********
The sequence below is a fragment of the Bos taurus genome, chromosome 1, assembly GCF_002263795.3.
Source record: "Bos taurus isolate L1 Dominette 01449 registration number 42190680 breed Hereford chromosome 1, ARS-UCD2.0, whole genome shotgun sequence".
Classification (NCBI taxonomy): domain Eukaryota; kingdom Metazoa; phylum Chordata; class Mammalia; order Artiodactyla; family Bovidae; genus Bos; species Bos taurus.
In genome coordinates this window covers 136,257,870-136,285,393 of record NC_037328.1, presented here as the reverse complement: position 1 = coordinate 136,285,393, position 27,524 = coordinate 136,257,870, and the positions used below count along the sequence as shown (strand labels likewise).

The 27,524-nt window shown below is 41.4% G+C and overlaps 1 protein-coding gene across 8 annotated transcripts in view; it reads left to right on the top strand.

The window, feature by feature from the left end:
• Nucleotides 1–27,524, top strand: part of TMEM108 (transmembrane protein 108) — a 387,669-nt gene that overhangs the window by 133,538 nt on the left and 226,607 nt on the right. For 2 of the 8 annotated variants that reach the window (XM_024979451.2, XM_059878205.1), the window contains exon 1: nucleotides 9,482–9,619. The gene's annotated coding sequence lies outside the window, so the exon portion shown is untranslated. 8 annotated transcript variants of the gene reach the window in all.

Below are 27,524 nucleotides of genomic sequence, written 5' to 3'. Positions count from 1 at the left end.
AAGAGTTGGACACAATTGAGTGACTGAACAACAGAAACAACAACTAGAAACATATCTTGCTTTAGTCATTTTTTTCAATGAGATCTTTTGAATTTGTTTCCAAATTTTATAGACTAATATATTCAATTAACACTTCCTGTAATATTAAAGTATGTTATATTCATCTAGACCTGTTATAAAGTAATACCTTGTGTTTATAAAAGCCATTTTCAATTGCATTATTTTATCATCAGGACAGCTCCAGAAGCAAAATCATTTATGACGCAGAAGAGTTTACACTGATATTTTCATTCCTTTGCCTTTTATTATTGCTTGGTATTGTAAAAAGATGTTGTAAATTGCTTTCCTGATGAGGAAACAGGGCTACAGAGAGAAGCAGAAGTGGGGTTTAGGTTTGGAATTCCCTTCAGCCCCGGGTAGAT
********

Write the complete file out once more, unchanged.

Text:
The sequence below is a fragment of the Bos taurus genome, chromosome 1, assembly GCF_002263795.3.
Source record: "Bos taurus isolate L1 Dominette 01449 registration number 42190680 breed Hereford chromosome 1, ARS-UCD2.0, whole genome shotgun sequence".
Classification (NCBI taxonomy): domain Eukaryota; kingdom Metazoa; phylum Chordata; class Mammalia; order Artiodactyla; family Bovidae; genus Bos; species Bos taurus.
In genome coordinates this window covers 136,257,870-136,285,393 of record NC_037328.1, presented here as the reverse complement: position 1 = coordinate 136,285,393, position 27,524 = coordinate 136,257,870, and the positions used below count along the sequence as shown (strand labels likewise).

The 27,524-nt window shown below is 41.4% G+C and overlaps 1 protein-coding gene across 8 annotated transcripts in view; it reads left to right on the top strand.

The window, feature by feature from the left end:
• Nucleotides 1–27,524, top strand: part of TMEM108 (transmembrane protein 108) — a 387,669-nt gene that overhangs the window by 133,538 nt on the left and 226,607 nt on the right. For 2 of the 8 annotated variants that reach the window (XM_024979451.2, XM_059878205.1), the window contains exon 1: nucleotides 9,482–9,619. The gene's annotated coding sequence lies outside the window, so the exon portion shown is untranslated. 8 annotated transcript variants of the gene reach the window in all.

Below are 27,524 nucleotides of genomic sequence, written 5' to 3'. Positions count from 1 at the left end.
AAGAGTTGGACACAATTGAGTGACTGAACAACAGAAACAACAACTAGAAACATATCTTGCTTTAGTCATTTTTTTCAATGAGATCTTTTGAATTTGTTTCCAAATTTTATAGACTAATATATTCAATTAACACTTCCTGTAATATTAAAGTATGTTATATTCATCTAGACCTGTTATAAAGTAATACCTTGTGTTTATAAAAGCCATTTTCAATTGCATTATTTTATCATCAGGACAGCTCCAGAAGCAAAATCATTTATGACGCAGAAGAGTTTACACTGATATTTTCATTCCTTTGCCTTTTATTATTGCTTGGTATTGTAAAAAGATGTTGTAAATTGCTTTCCTGATGAGGAAACAGGGCTACAGAGAGAAGCAGAAGTGGGGTTTAGGTTTGGAATTCCCTTCAGCCCCGGGTAGAT